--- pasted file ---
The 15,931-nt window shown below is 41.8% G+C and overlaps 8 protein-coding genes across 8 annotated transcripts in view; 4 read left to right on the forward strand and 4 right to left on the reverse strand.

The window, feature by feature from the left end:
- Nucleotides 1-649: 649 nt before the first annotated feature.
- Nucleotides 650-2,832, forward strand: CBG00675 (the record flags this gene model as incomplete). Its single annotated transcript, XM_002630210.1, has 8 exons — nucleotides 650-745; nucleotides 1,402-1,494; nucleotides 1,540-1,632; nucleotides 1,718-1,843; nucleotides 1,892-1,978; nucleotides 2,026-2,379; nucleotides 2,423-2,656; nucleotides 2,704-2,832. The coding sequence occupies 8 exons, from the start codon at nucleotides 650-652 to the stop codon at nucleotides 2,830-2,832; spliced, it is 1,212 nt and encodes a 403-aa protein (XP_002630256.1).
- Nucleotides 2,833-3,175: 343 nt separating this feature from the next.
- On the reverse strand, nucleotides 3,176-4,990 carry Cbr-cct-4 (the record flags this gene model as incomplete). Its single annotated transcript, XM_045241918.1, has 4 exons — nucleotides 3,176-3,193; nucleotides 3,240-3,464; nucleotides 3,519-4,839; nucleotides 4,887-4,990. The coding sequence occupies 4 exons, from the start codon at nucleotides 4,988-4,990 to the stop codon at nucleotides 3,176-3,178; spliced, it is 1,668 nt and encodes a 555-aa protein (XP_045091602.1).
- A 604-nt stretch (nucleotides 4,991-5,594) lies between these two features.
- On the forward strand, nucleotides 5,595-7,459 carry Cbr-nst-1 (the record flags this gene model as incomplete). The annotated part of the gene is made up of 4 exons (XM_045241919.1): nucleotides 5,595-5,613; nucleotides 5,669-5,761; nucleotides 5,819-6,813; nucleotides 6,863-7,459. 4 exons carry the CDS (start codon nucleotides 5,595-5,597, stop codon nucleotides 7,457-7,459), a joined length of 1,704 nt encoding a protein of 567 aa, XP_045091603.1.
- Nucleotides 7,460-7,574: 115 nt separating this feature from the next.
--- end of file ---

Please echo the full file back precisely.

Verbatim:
The 15,931-nt window shown below is 41.8% G+C and overlaps 8 protein-coding genes across 8 annotated transcripts in view; 4 read left to right on the forward strand and 4 right to left on the reverse strand.

The window, feature by feature from the left end:
- Nucleotides 1-649: 649 nt before the first annotated feature.
- Nucleotides 650-2,832, forward strand: CBG00675 (the record flags this gene model as incomplete). Its single annotated transcript, XM_002630210.1, has 8 exons — nucleotides 650-745; nucleotides 1,402-1,494; nucleotides 1,540-1,632; nucleotides 1,718-1,843; nucleotides 1,892-1,978; nucleotides 2,026-2,379; nucleotides 2,423-2,656; nucleotides 2,704-2,832. The coding sequence occupies 8 exons, from the start codon at nucleotides 650-652 to the stop codon at nucleotides 2,830-2,832; spliced, it is 1,212 nt and encodes a 403-aa protein (XP_002630256.1).
- Nucleotides 2,833-3,175: 343 nt separating this feature from the next.
- On the reverse strand, nucleotides 3,176-4,990 carry Cbr-cct-4 (the record flags this gene model as incomplete). Its single annotated transcript, XM_045241918.1, has 4 exons — nucleotides 3,176-3,193; nucleotides 3,240-3,464; nucleotides 3,519-4,839; nucleotides 4,887-4,990. The coding sequence occupies 4 exons, from the start codon at nucleotides 4,988-4,990 to the stop codon at nucleotides 3,176-3,178; spliced, it is 1,668 nt and encodes a 555-aa protein (XP_045091602.1).
- A 604-nt stretch (nucleotides 4,991-5,594) lies between these two features.
- On the forward strand, nucleotides 5,595-7,459 carry Cbr-nst-1 (the record flags this gene model as incomplete). The annotated part of the gene is made up of 4 exons (XM_045241919.1): nucleotides 5,595-5,613; nucleotides 5,669-5,761; nucleotides 5,819-6,813; nucleotides 6,863-7,459. 4 exons carry the CDS (start codon nucleotides 5,595-5,597, stop codon nucleotides 7,457-7,459), a joined length of 1,704 nt encoding a protein of 567 aa, XP_045091603.1.
- Nucleotides 7,460-7,574: 115 nt separating this feature from the next.